“In the coming months, CTP plans to issue additional policies and procedures to further make sure that the process for reviewing these applications is efficient, science-based and transparent,” said Gottlieb. “We’ll also explore how to create a process to accelerate the development and review of products with features that can make it far less likely that kids can access an e-cigarette.”

Juul Labs has briefly discussed its vision for a next-generation e-cig, which the company has been working on for a year. The device would incorporate Bluetooth, letting users monitor and control their nicotine intake. However, Bluetooth might also allow for geofencing to prevent kids from using the product at school, as well as a smartphone-based lock that would only allow the Juul to be used by someone who has verified they’re over 21.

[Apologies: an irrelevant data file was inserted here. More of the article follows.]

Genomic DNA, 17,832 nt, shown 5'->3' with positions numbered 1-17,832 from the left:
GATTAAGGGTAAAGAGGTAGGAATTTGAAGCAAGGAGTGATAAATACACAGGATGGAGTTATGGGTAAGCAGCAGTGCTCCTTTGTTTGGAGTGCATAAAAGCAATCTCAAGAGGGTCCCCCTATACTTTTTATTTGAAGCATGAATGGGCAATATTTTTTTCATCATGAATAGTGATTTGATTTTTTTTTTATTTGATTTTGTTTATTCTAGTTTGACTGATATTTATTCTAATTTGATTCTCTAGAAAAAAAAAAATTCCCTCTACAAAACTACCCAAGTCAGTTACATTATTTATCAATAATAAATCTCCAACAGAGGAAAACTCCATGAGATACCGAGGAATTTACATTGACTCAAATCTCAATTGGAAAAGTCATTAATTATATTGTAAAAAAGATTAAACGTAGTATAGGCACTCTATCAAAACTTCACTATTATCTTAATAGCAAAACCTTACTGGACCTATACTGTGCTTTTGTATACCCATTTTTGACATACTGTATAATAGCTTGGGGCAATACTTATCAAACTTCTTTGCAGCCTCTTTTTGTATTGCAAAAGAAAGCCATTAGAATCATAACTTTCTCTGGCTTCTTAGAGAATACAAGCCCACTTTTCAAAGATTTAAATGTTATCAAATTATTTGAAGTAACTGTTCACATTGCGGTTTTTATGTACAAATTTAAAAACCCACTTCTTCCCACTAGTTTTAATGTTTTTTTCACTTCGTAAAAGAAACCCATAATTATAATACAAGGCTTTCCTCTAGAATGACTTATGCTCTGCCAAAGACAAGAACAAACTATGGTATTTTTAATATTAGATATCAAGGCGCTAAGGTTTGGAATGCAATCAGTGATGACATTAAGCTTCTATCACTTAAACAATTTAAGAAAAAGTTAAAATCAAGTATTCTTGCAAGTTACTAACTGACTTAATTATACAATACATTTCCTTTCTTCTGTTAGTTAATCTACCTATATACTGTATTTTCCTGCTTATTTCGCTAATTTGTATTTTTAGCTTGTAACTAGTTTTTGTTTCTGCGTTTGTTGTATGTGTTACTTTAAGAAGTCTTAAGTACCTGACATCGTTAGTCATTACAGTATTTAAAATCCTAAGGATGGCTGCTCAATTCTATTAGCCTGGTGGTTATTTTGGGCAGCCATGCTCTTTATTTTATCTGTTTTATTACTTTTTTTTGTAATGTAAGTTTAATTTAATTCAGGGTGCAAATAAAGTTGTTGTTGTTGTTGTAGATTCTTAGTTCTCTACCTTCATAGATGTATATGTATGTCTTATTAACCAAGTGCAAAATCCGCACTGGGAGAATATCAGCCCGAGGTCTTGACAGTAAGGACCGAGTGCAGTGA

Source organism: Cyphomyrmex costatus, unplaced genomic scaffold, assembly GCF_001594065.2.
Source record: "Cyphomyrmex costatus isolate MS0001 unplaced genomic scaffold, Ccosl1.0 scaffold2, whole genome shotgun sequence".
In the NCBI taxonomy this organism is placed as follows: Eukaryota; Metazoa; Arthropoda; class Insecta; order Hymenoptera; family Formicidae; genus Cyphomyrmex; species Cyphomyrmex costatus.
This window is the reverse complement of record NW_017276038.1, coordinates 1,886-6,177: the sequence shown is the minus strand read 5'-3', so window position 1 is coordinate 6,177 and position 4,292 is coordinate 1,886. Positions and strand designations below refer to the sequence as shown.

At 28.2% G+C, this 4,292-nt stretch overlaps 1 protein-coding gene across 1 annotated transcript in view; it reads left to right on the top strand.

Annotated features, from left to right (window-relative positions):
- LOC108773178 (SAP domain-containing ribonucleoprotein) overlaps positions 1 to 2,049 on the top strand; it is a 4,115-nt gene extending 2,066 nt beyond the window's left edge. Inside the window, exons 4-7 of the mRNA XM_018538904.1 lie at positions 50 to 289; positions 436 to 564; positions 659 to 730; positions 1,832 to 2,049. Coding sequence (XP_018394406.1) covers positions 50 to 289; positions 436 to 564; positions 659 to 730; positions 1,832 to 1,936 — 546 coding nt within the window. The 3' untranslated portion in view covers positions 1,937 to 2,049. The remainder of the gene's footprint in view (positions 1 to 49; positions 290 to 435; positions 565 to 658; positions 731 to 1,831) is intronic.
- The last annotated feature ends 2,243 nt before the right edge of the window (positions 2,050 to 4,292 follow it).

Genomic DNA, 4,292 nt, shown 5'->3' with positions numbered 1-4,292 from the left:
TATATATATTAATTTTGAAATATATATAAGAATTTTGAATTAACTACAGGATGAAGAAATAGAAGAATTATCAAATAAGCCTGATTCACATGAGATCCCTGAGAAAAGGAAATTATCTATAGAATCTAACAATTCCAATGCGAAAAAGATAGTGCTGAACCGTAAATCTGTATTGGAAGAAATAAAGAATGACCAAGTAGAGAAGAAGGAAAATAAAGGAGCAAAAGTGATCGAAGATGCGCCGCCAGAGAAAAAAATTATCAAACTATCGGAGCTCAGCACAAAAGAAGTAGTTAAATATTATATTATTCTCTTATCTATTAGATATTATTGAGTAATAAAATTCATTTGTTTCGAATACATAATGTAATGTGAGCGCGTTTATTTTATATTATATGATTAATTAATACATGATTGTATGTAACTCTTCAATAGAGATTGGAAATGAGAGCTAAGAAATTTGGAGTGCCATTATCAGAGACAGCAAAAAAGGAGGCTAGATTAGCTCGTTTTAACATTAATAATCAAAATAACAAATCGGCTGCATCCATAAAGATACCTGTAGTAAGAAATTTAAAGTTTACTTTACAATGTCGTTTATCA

Meet Uber’s newly promoted Chief Product Officer, Manik Gupta

Manik Gupta got his first taste of solving logistics nightmares when fresh out of college, he was delivering Palm Pilots around Singapore. He’d started a precursor to Groupon called BuyItTogether. “We were a full stack marketplace where we were also delivering the goods. That’s what caused us to not have good profit margins. Actually, zero profit margins” he recalls with a laugh.

His new gig isn’t earning profits either. Uber lost nearly $1 billion last quarter. But the company sees Gupta’s experience with delivery and maps as crucial to building an app that caters to people’s every desire so they never stray and keep earning money for Uber. That’s why today Uber announced that it’s promoted its VP of maps and marketplace Manik Gupta to become its new Chief Product Officer.